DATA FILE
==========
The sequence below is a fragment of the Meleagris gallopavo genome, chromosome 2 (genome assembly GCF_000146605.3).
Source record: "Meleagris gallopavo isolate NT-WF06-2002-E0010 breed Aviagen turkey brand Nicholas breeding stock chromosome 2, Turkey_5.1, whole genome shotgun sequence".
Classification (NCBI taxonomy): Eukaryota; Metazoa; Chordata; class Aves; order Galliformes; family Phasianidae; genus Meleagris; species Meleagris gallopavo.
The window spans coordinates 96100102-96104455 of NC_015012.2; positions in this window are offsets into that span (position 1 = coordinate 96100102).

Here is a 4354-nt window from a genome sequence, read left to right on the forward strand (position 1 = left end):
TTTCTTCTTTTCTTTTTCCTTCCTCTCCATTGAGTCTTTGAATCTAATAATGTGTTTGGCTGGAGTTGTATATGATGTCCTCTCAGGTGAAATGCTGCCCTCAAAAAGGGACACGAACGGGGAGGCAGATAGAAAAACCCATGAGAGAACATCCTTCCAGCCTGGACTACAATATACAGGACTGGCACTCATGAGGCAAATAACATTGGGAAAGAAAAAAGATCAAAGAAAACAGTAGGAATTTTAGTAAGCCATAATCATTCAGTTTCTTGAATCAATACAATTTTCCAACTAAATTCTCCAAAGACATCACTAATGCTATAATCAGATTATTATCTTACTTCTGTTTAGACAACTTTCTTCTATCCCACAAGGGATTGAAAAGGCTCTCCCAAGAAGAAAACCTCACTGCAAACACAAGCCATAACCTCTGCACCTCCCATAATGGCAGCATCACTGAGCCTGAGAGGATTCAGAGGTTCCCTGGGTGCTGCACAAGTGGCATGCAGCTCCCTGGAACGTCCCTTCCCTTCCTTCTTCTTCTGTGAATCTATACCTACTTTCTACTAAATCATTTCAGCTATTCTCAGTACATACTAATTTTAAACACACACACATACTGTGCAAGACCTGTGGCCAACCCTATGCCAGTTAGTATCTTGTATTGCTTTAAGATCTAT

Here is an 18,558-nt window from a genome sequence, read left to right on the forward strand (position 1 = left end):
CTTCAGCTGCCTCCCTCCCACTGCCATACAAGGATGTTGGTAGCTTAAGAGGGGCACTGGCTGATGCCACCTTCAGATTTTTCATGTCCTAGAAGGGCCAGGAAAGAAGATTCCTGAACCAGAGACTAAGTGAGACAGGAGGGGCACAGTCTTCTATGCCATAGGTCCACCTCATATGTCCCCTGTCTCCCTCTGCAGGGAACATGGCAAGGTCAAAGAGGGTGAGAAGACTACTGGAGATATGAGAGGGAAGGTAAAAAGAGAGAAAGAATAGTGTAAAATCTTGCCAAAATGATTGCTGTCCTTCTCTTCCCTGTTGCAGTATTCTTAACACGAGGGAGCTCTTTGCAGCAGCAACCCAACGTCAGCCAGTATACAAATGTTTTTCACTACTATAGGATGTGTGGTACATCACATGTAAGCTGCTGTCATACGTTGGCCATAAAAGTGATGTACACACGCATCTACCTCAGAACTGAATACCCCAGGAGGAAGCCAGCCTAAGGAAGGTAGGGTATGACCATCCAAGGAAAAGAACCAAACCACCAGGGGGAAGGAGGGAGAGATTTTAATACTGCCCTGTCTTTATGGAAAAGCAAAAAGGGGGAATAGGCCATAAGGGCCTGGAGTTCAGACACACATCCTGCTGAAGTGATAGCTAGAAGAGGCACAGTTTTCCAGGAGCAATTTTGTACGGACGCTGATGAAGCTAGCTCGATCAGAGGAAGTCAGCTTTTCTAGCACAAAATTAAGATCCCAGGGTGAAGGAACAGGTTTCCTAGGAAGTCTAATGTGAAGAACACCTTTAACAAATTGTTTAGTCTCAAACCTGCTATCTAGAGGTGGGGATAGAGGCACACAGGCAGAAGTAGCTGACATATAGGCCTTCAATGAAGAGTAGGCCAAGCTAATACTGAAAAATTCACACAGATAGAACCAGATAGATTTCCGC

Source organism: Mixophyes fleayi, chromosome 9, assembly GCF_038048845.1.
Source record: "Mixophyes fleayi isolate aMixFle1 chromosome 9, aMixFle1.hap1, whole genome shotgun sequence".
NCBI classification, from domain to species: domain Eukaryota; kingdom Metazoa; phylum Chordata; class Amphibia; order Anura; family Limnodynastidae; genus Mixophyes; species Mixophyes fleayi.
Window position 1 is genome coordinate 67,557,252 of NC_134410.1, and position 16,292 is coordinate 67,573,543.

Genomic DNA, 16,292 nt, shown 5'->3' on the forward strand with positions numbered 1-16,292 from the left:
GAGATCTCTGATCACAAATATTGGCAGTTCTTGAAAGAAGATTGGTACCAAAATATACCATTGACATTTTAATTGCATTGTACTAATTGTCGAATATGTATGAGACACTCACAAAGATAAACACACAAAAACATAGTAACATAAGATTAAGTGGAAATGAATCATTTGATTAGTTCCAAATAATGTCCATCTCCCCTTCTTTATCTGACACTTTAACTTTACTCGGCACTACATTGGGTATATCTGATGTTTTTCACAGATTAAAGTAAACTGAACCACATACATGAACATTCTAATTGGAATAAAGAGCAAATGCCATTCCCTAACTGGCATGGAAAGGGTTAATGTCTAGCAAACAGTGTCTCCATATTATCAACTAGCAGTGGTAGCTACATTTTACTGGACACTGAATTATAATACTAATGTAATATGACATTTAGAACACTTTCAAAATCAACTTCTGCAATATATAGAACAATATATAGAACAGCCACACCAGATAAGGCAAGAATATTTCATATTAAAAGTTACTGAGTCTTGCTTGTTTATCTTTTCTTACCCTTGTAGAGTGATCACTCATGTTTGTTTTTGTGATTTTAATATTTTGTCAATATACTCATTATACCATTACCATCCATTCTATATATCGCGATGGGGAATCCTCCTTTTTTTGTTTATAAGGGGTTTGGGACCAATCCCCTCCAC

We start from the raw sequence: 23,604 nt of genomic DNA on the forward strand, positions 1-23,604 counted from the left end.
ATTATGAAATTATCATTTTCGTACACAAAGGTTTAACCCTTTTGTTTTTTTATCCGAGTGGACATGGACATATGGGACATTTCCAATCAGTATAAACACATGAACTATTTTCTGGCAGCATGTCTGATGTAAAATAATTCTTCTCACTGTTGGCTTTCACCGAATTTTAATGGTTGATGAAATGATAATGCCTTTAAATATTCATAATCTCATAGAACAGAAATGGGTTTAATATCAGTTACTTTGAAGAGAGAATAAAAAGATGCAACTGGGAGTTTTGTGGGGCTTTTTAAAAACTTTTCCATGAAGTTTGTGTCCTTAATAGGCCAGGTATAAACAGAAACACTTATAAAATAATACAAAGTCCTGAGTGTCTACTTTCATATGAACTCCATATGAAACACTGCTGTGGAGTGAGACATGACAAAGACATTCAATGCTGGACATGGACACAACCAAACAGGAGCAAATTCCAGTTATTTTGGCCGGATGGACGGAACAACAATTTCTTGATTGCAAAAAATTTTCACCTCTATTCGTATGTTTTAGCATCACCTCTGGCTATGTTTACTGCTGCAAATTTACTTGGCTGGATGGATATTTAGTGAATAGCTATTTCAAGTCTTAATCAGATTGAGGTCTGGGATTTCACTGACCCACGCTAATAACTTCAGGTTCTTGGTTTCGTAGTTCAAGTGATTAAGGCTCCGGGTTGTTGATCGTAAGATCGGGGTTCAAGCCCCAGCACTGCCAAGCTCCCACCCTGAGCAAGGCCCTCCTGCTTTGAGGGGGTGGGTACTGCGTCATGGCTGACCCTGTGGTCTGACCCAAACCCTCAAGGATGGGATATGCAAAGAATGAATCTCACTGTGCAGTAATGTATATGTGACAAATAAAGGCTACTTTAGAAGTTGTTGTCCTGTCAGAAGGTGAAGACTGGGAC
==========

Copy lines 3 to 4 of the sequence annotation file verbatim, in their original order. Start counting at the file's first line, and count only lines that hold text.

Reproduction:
Classification (NCBI taxonomy): Eukaryota; Metazoa; Chordata; class Aves; order Galliformes; family Phasianidae; genus Meleagris; species Meleagris gallopavo.
The window spans coordinates 96100102-96104455 of NC_015012.2; positions in this window are offsets into that span (position 1 = coordinate 96100102).